Authors: Pete Smith1, Jean-Francois Soussana2, Denis Angers3, Louis Schipper4, Claire Chenu5, Daniel P. Rasse6, Niels H. Batjes7, Fenny van Egmond7, Stephen McNeill8, Matthias Kuhnert1, Cristina Arias-Navarro2, Jorgen E. Olesen9, Ngonidzashe Chirinda10, Dario Fornara11, Eva Wollenberg12, Jorge Álvaro-Fuentes13, Alberto Sanz-Cobena14, Katja Klumpp15
Full citation: Smith, P., Soussana, J. F., Angers, D., Schipper, L., Chenu, C., Rasse, D. P., … & Arias‐Navarro, C. (2019). How to measure, report and verify soil carbon change to realize the potential of soil carbon sequestration for atmospheric greenhouse gas removal. Global change biology.
Abstract: One proposed option for removal of carbon dioxide from the atmosphere is by increasing the amount of carbon retained in the soil organic matter, an option known as soil organic carbon sequestration. Given that soils already contain a lot of carbon, and changes in soil organic carbon are slow, it is difficult to measure increases in soil carbon against the large background soil carbon stock. Because of this difficulty in measuring changes in soil organic carbon, a key barrier to implementing programmes to increase soil organic carbon is the need for credible and reliable measurement/monitoring, reporting and verification platforms. We review methods for measuring soil organic carbon change directly in soils, we examine novel developments for quantifying soil organic carbon change, and describe how surveys, long-term experiments and chronosequences (sites of different ages with changes at various stages of carbon gain) can be used for testing models and as benchmark sites in global frameworks to estimate soil organic carbon change. We review measurement/monitoring, reporting and verification platforms for soil organic carbon change already in use and describe a new vision for a global framework for measurement/monitoring, reporting and verification platform of soil organic carbon change. The proposed platform builds on existing repeat soil surveys, long-term experiments, remote sensing, modelling and novel measurement methods and could be applied at national, regional or global scales.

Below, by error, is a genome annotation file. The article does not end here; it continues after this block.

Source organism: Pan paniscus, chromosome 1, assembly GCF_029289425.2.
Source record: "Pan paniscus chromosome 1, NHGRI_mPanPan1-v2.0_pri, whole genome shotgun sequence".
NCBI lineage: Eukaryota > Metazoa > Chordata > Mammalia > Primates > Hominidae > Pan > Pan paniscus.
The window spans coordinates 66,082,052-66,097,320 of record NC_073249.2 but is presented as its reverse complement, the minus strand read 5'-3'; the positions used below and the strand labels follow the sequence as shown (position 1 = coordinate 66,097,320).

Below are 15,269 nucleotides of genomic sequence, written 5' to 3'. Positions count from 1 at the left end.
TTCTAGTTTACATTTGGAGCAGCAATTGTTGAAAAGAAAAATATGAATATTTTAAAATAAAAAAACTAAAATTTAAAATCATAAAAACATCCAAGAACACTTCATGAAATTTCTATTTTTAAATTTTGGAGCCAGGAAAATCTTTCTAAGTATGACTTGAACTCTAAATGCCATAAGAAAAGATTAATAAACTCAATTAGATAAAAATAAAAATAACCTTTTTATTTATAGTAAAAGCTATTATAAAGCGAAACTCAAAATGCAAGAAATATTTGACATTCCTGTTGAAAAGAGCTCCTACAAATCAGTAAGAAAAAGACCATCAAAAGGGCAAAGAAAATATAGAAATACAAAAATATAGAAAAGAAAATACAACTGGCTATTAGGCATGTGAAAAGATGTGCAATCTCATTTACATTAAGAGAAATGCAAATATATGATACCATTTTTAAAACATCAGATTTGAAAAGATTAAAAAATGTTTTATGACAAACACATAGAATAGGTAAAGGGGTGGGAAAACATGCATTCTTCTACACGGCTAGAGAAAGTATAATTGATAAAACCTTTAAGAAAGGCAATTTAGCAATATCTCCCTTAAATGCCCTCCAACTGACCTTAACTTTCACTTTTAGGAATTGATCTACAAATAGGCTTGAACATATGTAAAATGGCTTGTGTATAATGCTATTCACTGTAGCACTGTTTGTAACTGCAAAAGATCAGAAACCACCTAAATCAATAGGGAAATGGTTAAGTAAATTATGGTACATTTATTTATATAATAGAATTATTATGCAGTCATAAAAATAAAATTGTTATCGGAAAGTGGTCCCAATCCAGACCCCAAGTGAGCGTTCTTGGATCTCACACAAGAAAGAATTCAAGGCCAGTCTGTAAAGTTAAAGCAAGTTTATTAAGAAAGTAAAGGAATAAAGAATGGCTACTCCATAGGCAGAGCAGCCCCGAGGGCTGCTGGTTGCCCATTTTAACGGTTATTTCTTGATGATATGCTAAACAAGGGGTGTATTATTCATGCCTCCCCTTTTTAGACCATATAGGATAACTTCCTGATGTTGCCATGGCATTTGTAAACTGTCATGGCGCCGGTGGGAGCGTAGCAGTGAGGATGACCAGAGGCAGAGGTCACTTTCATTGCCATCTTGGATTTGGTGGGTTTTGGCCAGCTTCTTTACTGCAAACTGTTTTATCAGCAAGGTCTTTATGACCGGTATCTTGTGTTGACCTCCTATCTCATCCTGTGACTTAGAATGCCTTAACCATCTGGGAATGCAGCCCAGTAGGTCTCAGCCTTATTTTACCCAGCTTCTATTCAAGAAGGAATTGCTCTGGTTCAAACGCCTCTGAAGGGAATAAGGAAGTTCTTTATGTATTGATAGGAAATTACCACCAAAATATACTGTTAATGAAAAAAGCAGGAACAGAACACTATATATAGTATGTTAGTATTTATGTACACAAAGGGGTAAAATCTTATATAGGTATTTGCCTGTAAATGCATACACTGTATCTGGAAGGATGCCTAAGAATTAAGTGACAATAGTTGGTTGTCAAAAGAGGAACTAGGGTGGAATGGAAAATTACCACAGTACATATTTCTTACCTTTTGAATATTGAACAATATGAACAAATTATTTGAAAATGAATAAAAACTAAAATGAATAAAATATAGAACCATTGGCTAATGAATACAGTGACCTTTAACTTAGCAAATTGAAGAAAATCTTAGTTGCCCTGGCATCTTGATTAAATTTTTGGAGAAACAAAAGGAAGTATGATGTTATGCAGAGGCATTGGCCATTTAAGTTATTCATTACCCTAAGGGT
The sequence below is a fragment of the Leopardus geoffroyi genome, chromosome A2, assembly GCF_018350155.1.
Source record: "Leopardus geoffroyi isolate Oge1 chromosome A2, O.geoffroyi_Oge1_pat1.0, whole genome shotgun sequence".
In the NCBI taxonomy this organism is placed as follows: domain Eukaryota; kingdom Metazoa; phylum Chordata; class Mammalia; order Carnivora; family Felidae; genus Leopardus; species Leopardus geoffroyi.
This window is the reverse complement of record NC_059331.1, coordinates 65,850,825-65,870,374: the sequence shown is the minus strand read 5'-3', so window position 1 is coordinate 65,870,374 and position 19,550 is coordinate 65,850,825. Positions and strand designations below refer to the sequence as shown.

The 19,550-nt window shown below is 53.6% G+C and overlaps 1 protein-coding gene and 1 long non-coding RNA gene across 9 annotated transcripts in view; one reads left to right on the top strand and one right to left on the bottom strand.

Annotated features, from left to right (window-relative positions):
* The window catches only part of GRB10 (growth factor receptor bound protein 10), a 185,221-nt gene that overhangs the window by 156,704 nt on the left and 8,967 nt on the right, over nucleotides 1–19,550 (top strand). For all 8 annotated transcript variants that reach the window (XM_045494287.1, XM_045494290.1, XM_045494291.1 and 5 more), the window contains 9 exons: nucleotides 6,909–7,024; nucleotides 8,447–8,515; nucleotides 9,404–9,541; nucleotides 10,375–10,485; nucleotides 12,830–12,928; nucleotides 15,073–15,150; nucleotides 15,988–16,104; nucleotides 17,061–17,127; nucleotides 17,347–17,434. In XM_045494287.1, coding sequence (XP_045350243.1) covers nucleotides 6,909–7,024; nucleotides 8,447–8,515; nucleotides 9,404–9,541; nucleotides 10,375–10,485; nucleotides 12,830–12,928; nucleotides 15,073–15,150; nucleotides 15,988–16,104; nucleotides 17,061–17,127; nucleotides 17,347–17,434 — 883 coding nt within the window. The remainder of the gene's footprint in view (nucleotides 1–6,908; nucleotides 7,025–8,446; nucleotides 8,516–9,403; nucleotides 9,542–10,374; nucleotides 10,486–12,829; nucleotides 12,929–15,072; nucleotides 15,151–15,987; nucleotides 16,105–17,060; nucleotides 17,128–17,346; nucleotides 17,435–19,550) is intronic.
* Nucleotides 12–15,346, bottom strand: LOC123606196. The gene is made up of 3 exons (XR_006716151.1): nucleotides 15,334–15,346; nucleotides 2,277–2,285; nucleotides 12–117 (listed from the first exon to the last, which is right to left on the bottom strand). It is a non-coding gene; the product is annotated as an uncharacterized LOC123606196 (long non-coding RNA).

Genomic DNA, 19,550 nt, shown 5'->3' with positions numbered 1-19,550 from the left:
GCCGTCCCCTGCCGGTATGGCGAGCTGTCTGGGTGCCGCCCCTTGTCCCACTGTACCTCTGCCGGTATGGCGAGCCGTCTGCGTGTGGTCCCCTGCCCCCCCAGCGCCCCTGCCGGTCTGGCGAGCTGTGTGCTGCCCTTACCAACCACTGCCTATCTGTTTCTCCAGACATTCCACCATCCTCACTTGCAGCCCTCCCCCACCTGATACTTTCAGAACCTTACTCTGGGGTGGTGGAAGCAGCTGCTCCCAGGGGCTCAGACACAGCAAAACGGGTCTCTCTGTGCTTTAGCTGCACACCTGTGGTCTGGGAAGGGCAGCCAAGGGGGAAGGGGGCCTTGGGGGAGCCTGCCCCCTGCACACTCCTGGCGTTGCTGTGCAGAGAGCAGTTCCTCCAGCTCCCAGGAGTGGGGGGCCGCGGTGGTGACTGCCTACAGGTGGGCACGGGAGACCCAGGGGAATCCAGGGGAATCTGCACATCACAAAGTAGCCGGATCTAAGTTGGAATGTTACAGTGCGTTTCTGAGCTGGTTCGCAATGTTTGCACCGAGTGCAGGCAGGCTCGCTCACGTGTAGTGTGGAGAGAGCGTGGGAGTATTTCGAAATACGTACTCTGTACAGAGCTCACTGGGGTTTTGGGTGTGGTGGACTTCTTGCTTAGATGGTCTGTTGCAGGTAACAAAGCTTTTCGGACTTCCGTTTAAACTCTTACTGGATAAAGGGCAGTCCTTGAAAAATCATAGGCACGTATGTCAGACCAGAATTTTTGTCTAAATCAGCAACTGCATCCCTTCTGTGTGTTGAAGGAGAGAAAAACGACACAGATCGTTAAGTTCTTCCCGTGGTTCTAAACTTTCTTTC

Read Smith et al.’s full paper in Global Change Biology.
1 Institute of Biological & Environmental Sciences, University of Aberdeen, 23 St Machar Drive, Aberdeen, AB24 3UU, UK
2 INRA, 147 rue de l’Université 75338 Paris Cedex 07, France
3 Agriculture and Agri-Food Canada, 2560 Hochelaga Blvd Quebec, Quebec G1V 2J3, Canada
4 Environmental Research Institute, University of Waikato, Hamilton, Private Bag 3105, Hamilton 3240, New Zealand
5 INRA, AgroParisTech. Bât. EGER F- 78850 Thiverval-Grignon, France
6 Norwegian Institute of Bioeconomy Research (NIBIO), Høgskoleveien 7, 1433 Ås, Norway
7 ISRIC – World Soil Information, Droevendaalsesteeg 3. 6708PB Wageningen, The Netherlands
8 Manaaki Whenua – Landcare Research, PO Box 69040, Lincoln, New Zealand
9 Department of Agroecology, Aarhus University, Blichers Allé 20, Tjele, Denmark
10 International Center for Tropical Agriculture (CIAT), A.A. 6713, Cali, Colombia
11 Agri-Food and Biosciences Institute, Belfast, Northern Ireland, Newforge Lane, BT9 5PX, Belfast, UK
12 CGIAR CCAFS Programme, University of Vermont (UVM), Burlington, VT 05405, USA
13 Soil and Water Department, Spanish National Research Council (CSIC) PO Box 13034, 50080 Zaragoza, Spain
14 Research Center for the Management of Environmental and Agricultural Risks (CEIGRAM), Universidad Politécnica de Madrid, Madrid 28040, Spain
15 INRA, VetAgro-Sup, UCA, Ecosystème Prairial, Clermont Ferrand, France